Meltdown 2022: Sounds of Africa

Holly Whittaker

Across the many artists to join us for Grace Jones’ Meltdown festival, you’ll find themes and connections extending beyond a mutual mid-June performance venue here at the Southbank Centre.

There are artists who share inspirations; artists who occupy a similar soundscape, even artists who happen to have emerged from the same postcode. For the purposes of this particular piece we’re casting the net a little wider than that, as we take a closer look at a quintet of Meltdown 2022 performers whose musical journeys all began in Africa.

You shouldn’t need us to tell you that the African continent is a big and varied place. And so though these artists share a continent of birth, we’re certainly not suggesting that this makes them, or their sound, one and the same. Rather the opposite. Consider this a short showcase and celebration of the rich variety of music of Africa; and a preview to a much anticipated opportunity to experience it, right here, in our auditoria.



Angélique Kidjo

Fabrice Mabillot

If you were to elect a First Lady of African Music, then it's safe to say Angélique Kidjo would be high up on your list of candidates. She may even be the first name you scribble down. Once described as ‘Africa’s premier diva’ by Time magazine, her journey to international recognition began in Ouidah in southern Benin, just a few miles inland from the Gulf of Guinea. 

There is no doubt her parents were a sizeable influence on the young Kidjo, both in terms of a career on the stage – her father was a musician, her mother a choreographer and theatre director – and in her musical direction. Though her father is from Ouidah’s Fon people, her mother was from the Yoruba in Nigeria and so Kidjo grew up listening to both Yoruba and Beninese traditional music, as well as popular African stars such as Hugh Masekela, Miriam Makeba, Osibisa and Fela Kuti, and artists from further afield like James Brown, Otis Redding, Stevie Wonder and Santana.

It was through a recording of Makeba’s ‘Les Trois Z’ that Kidjo first found success as a teenager, before she toured West Africa off the back of album Pretty, recorded with her brother Oscar. However, owing to growing political conflicts in Benin, she was forced to flee to Paris in order to continue her musical journey. Here, Kidjo studied at the reputable jazz school CIM, and evolved from backup singer to established and much sought after front woman through several jazz bands and collectives, before her first international album Parakou was released in 1989.

Now, 15 albums and four Grammy Awards on from Parakou, Kidjo joined us for Meltdown festival with a sound that has continued to grow and mutate throughout her career. Her new album Mother Nature, draws on those early Yoruba and Benin influences, as well as the rock, funk soul and jazz influences of her youth, but also fuses it all with dancehall, hip-hop, Afrobeat and R&B. All of which bubbles beneath Kidjo’s striking voice, her multilingual vocals, and undeniable stage presence.

Angelique Kidjo sings in front of an overhead image of an African city
Screengrab from video. NOT FOR GENERAL USE



Democratic Republic of Congo

Kasai Allstars

Kasai Allstars

The Democratic Republic of Congo is the 11th largest country in the world, home to over 100 million people. Its vastness is particularly pertinent to help us consider the Kasai province. Home to Kasai Allstars, but far from a small regional enclave; Kasai is the size of France. Its magnitude firmly established in your mind, it will now be much less of a surprise to read that the Kasai is home to very diverse cultural traditions and languages, drawn from the peoples including the Luba, the Lulua, the Luntu, the Songye and the Tetela, respectively.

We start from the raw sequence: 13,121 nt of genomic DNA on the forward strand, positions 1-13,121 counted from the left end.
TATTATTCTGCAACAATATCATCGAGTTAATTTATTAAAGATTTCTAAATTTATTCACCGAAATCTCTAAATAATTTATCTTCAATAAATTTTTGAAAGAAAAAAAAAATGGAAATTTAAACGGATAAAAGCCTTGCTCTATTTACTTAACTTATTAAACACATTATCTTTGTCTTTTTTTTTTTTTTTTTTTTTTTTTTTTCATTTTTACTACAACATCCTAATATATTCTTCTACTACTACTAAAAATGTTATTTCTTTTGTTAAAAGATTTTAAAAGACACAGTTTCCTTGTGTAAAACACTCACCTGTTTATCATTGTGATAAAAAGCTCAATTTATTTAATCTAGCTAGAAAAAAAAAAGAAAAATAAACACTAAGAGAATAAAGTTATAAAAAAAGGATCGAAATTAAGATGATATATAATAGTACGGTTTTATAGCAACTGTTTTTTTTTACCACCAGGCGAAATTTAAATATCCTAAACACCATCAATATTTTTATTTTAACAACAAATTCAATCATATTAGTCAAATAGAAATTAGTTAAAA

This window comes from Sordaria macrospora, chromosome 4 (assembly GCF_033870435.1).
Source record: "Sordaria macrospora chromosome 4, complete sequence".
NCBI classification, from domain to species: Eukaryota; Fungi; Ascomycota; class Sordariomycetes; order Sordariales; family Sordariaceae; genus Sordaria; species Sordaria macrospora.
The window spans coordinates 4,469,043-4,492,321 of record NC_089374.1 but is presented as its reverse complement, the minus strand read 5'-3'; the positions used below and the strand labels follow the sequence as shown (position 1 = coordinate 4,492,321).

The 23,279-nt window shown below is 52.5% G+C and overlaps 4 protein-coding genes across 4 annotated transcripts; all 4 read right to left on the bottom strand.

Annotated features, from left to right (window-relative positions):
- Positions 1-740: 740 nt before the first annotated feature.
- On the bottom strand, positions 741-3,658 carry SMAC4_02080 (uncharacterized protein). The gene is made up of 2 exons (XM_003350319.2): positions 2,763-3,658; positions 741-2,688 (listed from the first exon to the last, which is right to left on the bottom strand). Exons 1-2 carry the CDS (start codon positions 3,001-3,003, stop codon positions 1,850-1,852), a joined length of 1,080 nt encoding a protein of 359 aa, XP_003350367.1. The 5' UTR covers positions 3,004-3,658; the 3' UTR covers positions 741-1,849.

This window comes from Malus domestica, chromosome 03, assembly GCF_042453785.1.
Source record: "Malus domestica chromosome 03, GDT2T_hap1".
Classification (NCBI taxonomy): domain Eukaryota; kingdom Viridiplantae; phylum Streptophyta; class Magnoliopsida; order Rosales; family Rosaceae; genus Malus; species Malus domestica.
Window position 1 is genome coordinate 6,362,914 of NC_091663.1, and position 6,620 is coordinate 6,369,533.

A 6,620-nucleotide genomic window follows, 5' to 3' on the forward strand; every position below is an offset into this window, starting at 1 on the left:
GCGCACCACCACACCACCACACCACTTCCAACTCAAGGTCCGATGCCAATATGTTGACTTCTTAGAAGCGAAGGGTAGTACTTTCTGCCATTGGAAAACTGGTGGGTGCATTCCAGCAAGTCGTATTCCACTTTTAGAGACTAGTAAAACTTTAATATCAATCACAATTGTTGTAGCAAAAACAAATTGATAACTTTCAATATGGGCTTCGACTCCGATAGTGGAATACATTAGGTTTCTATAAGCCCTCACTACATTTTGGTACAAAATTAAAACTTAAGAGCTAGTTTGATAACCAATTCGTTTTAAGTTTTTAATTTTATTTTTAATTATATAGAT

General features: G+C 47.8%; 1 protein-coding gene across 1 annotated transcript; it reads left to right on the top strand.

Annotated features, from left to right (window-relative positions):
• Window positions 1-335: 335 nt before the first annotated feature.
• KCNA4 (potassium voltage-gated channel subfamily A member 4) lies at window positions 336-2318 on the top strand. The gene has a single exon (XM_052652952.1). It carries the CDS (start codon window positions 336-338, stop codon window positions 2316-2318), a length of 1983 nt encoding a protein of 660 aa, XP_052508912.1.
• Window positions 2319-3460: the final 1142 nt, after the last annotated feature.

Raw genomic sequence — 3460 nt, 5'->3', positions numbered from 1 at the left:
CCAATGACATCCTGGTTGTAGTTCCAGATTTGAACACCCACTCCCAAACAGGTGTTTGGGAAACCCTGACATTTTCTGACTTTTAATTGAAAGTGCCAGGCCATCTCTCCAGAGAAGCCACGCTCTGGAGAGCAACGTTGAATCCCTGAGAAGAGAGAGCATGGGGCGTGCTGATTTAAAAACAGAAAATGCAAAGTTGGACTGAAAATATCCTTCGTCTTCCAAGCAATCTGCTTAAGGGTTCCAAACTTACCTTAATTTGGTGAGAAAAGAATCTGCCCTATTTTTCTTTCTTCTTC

In a country where conflict is not uncommon, it was long felt that the respective sounds and traditions of these cultural groups were incompatible. That is until a group of 25 different musicians who collectively span these groups – hailing from existing bands including Masanka Sankayi and Basokin – came together under Belgian producer Vincent Kenis to form the supergroup Kasai Allstars.

Transcending ethnic and language barriers, Kasai Allstars have arrived on a sound that merges now trademark electric guitars, traditional drums and distorted thumb pianos, but one that has continued to evolve as their collective has. Along with the rhythmic patterns of traditional ritual music, they have recently added elements of electronic music through exploration of drum programming in particular. 

Though a sizeable ensemble themselves the Allstars are not averse to further collaboration. Earlier this year they joined forces with fellow Congolese artists Konono No. 1, American groups Deerhoof and Skeletons, Swedish duo Wildbirds & Peacedrums, and Argentine singer Juana Molina to form Congotronics, an ensemble as spectacular as they are sizable. And at Meltdown this remarkable collective expanded once more, this time in a special collaboration with London synthpop group Hot Chip dubbed Hot Congotronics, that we couldn't wait to enjoy, and certainly didn't disapoint.

A member of Kasai Allstars sings outdoors amongst trees
Screengrab from video. NOT FOR GENERAL USE




Oumou Sangaré

Oumou Sangaré, singer
Holly Whittaker

Straddling the borders of modern day Mali, Guinea and Ivory Coast, the Wassoulou is a river valley region, celebrated for its music genre of the same name, most often performed by women. Having taken the Wassoulou onto the world stage with her 1989 debut album, Moussolou, Oumou Sangaré is arguably its most famous practitioner; so much so that she has earned the nicknames ‘The Diva of Wassoulou’ and ‘The Songbird of Wassoulou.’

Sangaré’s roots can be found in the Malian division of the Wassoulou, where both of her parents originated from. Sangaré herself was born in the capital city, Bamako, and it was here, following the departure of her father that she first began to sing publicly, doing so on the streets as a way to support her mother. In the early 1980s, at the age of 16, she went on tour with the percussion group Djoliba, performing across Europe and in the Caribbean; an experience which encouraged Sangaré to establish her own musical group on her return to Bamako.

Sangaré was still in her late teens when she recorded Moussoulou (Women) with the renowned Malian musician Amadou Ba Guindo. The success of the album – 200,000 copies sold in Africa – saw Sangaré signed to the English label World Circuit, who re-released the album. Already a star in West Africa, Sangaré had become a globally recognised name at the age of just 21.